Visually, the game shines. A step above most MMOs, the environments are vibrant and beautiful, and the baddies (especially the BAMs) are some of the coolest and most distinctive you’ll find in a fantasy game. Similarly, the different races you can make characters out of are equally awesome, save one complaint. As you may have noticed, all of my characters were girls. In fact, in any game where I’m given a choice, my character is always a girl. So I was distraught when I found that in TERA, no matter what race or class I chose (even the burly reptilian one), every character seemed determined to redefine the term “scantily clad.”


The eight classes map to the traditional MMO trinity, with a tank, two healers, four DPS (in ranged and melee varieties), and a tank/DPS mix in the Warrior. And thanks to an unexpected quirk of TERA’s lore, it’s vital that you get your class choice right first time. All seven of the playable races – from humans, to the effeminate High Elves, to the uncomfortably sexualised animal-children of the Elin – are allied into the Valkyon Federation. That means there’s no race-specific starting area, so if you go back and roll a new character you’ll have to slog through the same material. An opening tutorial does give you a level 20 preview of your class, but its haphazard delivery doesn’t give a sense of how mid-level combat will play.

PC Gamer

It definitely has its drawbacks … but by and large TERA is an enjoyable themepark MMO with fantastic combat and gorgeous visuals.  It’s got plenty to do from level 1 to 60, the promise of great content to come, and some of the best action you’ll experience from any game on the market.  There is a tough road ahead of En Masse with some heavy hitting AAA experiences coming down the pipe, but the team from Seattle should be proud. TERA stands mightily on its own as a unique, inherently fun, MMO experience. Even if you don’t wind up loving it as I have, you should definitely give it a try.  Just get past the Isle of Dawn before you judge it, fight a BAM and try a dungeon. Chances are, you’ll see why I’ve been so charmed.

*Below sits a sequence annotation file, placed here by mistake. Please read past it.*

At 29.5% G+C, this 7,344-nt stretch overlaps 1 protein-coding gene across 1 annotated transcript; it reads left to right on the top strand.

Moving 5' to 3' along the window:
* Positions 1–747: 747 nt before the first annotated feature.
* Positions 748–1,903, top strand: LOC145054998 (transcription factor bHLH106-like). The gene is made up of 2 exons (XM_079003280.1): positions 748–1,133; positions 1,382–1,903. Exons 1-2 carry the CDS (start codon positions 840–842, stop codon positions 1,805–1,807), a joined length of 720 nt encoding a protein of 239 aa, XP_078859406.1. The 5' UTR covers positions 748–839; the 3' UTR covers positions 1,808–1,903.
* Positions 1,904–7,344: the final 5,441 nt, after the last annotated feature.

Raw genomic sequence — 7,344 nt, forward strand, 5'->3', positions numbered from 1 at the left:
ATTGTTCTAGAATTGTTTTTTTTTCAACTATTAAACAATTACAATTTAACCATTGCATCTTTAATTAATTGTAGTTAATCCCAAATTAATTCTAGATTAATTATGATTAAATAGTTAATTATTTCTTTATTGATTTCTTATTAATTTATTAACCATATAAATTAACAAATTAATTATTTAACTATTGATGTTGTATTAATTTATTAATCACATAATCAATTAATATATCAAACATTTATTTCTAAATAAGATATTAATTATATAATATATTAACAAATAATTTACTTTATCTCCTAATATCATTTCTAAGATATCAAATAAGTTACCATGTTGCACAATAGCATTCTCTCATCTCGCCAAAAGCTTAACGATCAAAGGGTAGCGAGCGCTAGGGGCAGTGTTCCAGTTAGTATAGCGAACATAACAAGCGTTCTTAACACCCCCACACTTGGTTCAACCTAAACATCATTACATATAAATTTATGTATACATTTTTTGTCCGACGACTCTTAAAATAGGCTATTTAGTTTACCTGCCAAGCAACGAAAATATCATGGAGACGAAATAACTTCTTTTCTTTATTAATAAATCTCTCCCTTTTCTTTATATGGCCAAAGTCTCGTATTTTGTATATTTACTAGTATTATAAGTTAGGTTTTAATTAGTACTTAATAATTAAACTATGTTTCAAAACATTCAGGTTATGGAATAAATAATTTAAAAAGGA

MMOs are constantly evolving beasts, and it’s impossible to hand down a true, final judgment on one, let alone so soon. TERA boasts an impressive set of endgame features beyond the standard dungeon raids, like in-game politics that give players the option to rule whole provinces and dynamic world challenges a la Rift. They may well compensate for TERA‘s deficiencies while leveling, but they may not. Time is the judge of all things, especially MMOs.